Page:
– RPostWVU
    Oct 28, 2022 at 18:13
  • You get use to the lag. And keep telling yourself it's worth it because you have such a smart-ass setup. But ya, it needs work. I'm using YoLink switches and Cync bulbs. Going to try Flic switches when their dial comes out. Any suggestions? Cync has a switch but it doesn't do anything useful.
    – jay613
    Oct 28, 2022 at 19:51

If you want to add a receptacle in place of the switch, you can rewire the switch feed at the vanity junction, and use the existing wire to bring neutral and line to the outlet, which you will use to feed a GFCI receptacle replacing the switch. You cannot use the switch wires for a receptacle without making changes at the vanity outlet box.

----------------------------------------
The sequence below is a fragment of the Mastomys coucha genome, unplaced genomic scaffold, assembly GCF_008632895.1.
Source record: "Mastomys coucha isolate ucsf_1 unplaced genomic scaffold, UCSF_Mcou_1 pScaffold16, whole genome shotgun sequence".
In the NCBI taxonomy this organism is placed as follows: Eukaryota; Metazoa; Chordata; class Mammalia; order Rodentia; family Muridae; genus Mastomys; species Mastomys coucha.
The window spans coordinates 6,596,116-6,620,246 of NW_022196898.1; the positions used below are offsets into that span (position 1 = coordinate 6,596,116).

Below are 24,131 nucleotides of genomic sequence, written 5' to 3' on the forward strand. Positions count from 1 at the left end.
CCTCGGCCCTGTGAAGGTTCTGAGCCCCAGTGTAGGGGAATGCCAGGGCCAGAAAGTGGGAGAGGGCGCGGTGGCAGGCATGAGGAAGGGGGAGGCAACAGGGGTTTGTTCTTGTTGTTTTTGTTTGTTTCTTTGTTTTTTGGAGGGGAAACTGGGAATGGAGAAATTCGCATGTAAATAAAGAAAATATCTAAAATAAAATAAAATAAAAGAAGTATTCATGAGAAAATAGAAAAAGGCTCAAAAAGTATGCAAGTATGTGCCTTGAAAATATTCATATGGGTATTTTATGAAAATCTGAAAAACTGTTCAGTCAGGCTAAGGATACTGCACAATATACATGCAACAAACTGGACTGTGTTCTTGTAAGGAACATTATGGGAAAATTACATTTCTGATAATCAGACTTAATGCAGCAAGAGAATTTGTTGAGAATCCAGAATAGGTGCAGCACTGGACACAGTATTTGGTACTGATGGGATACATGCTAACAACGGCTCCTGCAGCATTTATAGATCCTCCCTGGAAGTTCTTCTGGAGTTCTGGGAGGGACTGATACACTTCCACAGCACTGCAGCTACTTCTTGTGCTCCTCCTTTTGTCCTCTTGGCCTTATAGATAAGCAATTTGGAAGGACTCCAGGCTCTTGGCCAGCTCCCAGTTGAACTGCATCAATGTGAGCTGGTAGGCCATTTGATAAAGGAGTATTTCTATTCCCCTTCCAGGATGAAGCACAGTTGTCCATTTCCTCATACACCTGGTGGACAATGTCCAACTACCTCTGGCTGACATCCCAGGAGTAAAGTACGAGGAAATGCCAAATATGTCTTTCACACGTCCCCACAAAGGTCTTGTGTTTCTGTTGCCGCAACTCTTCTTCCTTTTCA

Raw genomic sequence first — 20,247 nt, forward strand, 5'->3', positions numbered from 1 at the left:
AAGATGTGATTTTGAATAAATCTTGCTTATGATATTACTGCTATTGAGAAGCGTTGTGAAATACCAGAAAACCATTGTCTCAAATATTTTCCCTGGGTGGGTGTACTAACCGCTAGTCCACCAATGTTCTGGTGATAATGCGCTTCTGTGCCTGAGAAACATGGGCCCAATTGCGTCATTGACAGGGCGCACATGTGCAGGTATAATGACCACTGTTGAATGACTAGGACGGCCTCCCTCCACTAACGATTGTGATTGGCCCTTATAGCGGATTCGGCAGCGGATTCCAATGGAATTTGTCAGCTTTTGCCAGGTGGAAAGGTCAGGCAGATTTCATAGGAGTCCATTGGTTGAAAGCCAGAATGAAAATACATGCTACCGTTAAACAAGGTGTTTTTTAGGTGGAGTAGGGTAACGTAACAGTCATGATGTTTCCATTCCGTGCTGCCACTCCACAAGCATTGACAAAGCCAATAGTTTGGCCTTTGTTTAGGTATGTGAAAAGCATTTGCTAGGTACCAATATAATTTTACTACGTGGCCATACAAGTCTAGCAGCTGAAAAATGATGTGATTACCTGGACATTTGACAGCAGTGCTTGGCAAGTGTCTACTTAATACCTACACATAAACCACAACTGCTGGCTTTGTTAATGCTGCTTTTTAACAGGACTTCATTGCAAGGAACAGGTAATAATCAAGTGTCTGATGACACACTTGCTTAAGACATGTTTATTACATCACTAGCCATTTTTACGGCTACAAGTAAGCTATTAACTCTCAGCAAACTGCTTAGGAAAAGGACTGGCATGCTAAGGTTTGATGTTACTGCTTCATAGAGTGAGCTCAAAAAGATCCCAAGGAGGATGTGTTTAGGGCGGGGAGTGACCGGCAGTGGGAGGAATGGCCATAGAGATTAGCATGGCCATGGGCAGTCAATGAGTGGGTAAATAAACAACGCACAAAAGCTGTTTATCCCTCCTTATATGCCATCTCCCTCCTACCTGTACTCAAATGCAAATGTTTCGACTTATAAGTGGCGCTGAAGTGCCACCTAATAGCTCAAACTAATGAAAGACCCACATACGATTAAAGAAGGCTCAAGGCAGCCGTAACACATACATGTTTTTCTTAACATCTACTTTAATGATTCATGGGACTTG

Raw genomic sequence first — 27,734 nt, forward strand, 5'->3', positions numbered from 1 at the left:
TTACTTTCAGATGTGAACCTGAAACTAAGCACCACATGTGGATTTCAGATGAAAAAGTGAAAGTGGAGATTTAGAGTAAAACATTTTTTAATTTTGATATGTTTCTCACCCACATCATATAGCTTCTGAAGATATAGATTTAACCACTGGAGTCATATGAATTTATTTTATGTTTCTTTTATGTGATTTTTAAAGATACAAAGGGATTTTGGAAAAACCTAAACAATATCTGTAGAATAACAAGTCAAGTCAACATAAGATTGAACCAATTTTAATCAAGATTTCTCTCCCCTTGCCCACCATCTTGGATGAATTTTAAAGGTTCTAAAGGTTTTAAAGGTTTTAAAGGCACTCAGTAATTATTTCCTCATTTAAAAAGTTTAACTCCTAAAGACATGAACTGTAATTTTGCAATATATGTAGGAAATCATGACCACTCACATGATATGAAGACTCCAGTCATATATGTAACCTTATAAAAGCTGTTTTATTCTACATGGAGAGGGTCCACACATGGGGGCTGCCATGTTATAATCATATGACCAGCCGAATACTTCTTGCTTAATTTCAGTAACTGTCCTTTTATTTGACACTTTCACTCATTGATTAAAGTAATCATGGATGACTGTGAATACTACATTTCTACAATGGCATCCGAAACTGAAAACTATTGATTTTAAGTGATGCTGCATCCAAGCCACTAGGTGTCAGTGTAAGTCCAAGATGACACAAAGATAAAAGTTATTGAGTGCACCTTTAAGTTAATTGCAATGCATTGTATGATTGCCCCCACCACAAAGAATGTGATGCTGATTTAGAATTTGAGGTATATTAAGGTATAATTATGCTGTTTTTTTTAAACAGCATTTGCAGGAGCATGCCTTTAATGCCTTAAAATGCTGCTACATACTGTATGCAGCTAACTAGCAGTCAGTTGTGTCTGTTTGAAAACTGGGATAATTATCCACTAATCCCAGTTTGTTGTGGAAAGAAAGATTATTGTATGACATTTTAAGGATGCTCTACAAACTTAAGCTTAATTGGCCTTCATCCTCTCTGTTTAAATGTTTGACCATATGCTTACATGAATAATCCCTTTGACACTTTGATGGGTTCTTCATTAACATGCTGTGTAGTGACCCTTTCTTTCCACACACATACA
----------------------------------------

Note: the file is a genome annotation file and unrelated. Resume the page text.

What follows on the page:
If this is your preferred set-up, then you will need a separate switch for the vanity: some vanity lights come with a built-in switch, or you can wire a surface mount switch from the vanity junction.

If your intent is to upgrade the safety in your bathroom and make the vanity receptacle ground fault safe, you have further options:

Find out where the feed ("2 wire cable") for the bathroom comes from. If it arrives via another receptacle elsewhere in the house, you could replace that receptacle with a GFCI receptacle and feed the bathroom from the "secondary" or "protected" side of that GFCI receptacle.

Alternatively you could install a new receptacle fed from the vanity outlet/junction box. If you have no access to the walls, you can run a surface mount conduit from the fixture to a surface mount outlet box, and install a GFCI receptacle in it.

You can also get an extension cord or "power strip" with built-in GFCI, plug it in the vanity light receptacle and securely mount it to or in the cabinet.